Two summers ago, the Phillies signed another Latin teen named Garcia for $2.5 million. Luis Garcia, a switch-hitting shortstop, has quickly risen to the top of the Phillies’ prospect chart. As a 17-year-old last summer, he led the Gulf Coast League in batting average (.369). He finished third in on-base percentage (.433) and RBIs (32) and was sixth in OPS (.921).

Luis Garcia projects to play at Single A Lakewood this season.

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Does Odubel Herrera become trade bait if the Phillies sign Bryce Harper?

Does Odubel Herrera become trade bait if the Phillies sign Bryce Harper?

CLEARWATER, Fla. — Odubel Herrera is a man of much interest in this Phillies camp.

He is coming off a disappointing finish to the 2018 season, one that led to management’s order to get into better physical condition.

Herrera arrived to camp early and in noticeably better shape. But that hasn’t made him immune to the injury bug — or speculation about his future in Philadelphia as the club negotiates with free-agent outfielder Bryce Harper.

Herrera pulled out of a first-to-third baserunning drill on Wednesday and hobbled off the field. A couple of hours later, he left the ballpark wearing a wrap on his left leg.

Manager Gabe Kapler called it a "mild" hamstring strain. Actually, it was a recurrence of a hamstring injury that Herrera suffered during workouts a few days before camp officially opened. Herrera had an MRI after the initial injury and had recovered to the point where he could participate in on-field workouts.

“It was tightening up on him during baserunning drills so we’re getting it checked out,” Kapler said.

Kapler was unsure whether Herrera would have another MRI.

There is plenty of time for Herrera to get healthy for the Phillies’ season opener. Or any team’s season opener, for that matter. The Phillies whiffed on Manny Machado on Tuesday and while that likely rescued third baseman Maikel Franco from the trading block, it may have put Herrera on it — or, at the very least, made him a consideration to be placed on it because he might fetch some value in a deal.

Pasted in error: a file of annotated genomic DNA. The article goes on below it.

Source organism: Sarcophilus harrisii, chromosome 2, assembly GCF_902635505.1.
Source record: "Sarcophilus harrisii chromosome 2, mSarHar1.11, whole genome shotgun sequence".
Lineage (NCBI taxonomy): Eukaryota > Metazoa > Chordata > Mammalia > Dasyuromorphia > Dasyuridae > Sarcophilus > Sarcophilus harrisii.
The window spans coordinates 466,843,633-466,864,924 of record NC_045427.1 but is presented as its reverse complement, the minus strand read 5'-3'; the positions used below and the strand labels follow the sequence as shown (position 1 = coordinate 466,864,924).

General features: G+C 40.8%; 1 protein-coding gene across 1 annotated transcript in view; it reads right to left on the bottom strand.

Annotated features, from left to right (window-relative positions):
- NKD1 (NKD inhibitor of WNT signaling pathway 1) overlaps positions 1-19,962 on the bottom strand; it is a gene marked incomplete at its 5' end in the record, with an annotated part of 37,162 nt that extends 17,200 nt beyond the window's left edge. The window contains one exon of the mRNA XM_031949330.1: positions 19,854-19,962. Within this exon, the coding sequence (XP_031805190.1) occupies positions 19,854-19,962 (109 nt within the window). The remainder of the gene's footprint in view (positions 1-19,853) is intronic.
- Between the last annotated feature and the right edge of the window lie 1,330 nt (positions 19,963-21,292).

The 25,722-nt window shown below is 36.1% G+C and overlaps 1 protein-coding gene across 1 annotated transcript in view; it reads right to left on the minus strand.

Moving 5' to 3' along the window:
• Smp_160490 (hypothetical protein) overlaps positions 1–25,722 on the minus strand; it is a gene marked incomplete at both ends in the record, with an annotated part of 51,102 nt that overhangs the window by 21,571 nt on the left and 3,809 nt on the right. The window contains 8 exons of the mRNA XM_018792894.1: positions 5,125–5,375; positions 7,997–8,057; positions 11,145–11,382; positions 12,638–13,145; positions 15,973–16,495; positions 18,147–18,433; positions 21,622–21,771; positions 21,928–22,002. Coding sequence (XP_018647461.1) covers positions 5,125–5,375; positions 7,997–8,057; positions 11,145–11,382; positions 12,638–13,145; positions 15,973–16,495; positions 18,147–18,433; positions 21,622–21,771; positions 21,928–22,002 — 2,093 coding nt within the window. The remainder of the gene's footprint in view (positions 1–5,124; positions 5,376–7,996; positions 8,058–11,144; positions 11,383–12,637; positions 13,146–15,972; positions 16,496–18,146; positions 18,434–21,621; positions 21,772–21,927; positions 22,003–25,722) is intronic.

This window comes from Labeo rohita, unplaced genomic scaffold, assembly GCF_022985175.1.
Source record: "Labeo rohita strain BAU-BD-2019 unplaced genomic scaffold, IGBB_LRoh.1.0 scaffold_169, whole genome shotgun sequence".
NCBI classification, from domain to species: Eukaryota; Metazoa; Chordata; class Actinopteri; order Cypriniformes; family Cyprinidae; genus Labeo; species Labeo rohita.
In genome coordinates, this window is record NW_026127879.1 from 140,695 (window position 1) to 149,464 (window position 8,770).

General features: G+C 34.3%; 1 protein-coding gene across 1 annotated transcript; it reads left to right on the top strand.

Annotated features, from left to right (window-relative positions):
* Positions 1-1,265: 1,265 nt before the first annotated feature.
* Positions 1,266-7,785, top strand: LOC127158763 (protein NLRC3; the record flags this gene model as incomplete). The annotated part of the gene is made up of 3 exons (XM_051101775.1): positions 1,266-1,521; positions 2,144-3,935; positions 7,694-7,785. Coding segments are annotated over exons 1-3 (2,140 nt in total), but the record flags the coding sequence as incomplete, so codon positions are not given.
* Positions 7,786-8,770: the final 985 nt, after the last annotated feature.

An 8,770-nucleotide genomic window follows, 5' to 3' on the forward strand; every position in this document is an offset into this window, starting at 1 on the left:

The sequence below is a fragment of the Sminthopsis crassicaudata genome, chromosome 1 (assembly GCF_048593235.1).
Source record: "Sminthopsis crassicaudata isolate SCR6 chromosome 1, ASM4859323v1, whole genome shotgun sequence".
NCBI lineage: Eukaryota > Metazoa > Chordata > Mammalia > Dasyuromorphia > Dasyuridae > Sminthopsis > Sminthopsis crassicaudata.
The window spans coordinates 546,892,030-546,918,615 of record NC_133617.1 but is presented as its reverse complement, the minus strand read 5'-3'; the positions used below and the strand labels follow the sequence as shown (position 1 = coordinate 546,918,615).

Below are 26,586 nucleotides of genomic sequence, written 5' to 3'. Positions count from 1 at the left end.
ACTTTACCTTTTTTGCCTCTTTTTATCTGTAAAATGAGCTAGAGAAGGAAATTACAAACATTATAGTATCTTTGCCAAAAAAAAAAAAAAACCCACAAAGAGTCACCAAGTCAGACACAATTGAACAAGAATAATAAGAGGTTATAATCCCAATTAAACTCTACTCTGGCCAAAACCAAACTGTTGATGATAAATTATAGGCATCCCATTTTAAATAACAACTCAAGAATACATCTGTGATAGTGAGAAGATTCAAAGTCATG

With Machado off the board, the Phillies are now 100 percent on Harper and there is enormous public pressure for them to land him and put an exclamation point on the Winter of Stupid Money. Harper, of course, is an outfielder. If the Phillies land him, they would likely have to subtract an outfielder.

If the Phillies were to land Harper, they could trade Nick Williams or send him to the minors. Both Aaron Altherr and Roman Quinn are out of minor-league options, but one could be a trade candidate. It would seem likely that the Phils would want to hang on to Quinn, who has the speed and arm to be a difference-making centerfielder — if he can finally put together a healthy season. Quinn’s inability to do that makes it difficult to bank on him as the regular centerfielder and that could convince the Phillies to hang onto Herrera, who has started 524 games in centerfield the last four seasons.

And there’s another reason to hang on to Herrera: He is talented and at 27 could still develop the consistency needed to be a star — or the batting champion that former manager Pete Mackanin once predicted he’d be. Herrera also is a left-handed hitter, which the Phils are short on.

Herrera was an All-Star in 2016. He signed a five-year, $30.5 million contract extension later that year. Last season, his overall game — the physical and the mental — slipped badly in the second half and he lost playing time in center to Quinn. Herrera hit just .189 with a .530 OPS over the final two months of the season, prompting management to order him to get into shape and improve his focus.

At the moment, all indications are that Herrera is in the Phils’ plans for this season and beyond.

But something will have to give if Harper dons red pinstripes.

Phillies officials remained in pursuit of Harper on Wednesday. Out on the field, players went through early-camp workouts in preparation of Friday’s Grapefruit League opener.

“My focus is on the camp,” Kapler said in response to a question about Harper-Mania. “I’m not saying we’re not aware of the things going on around us, but the focus is on crisp, efficient workouts.”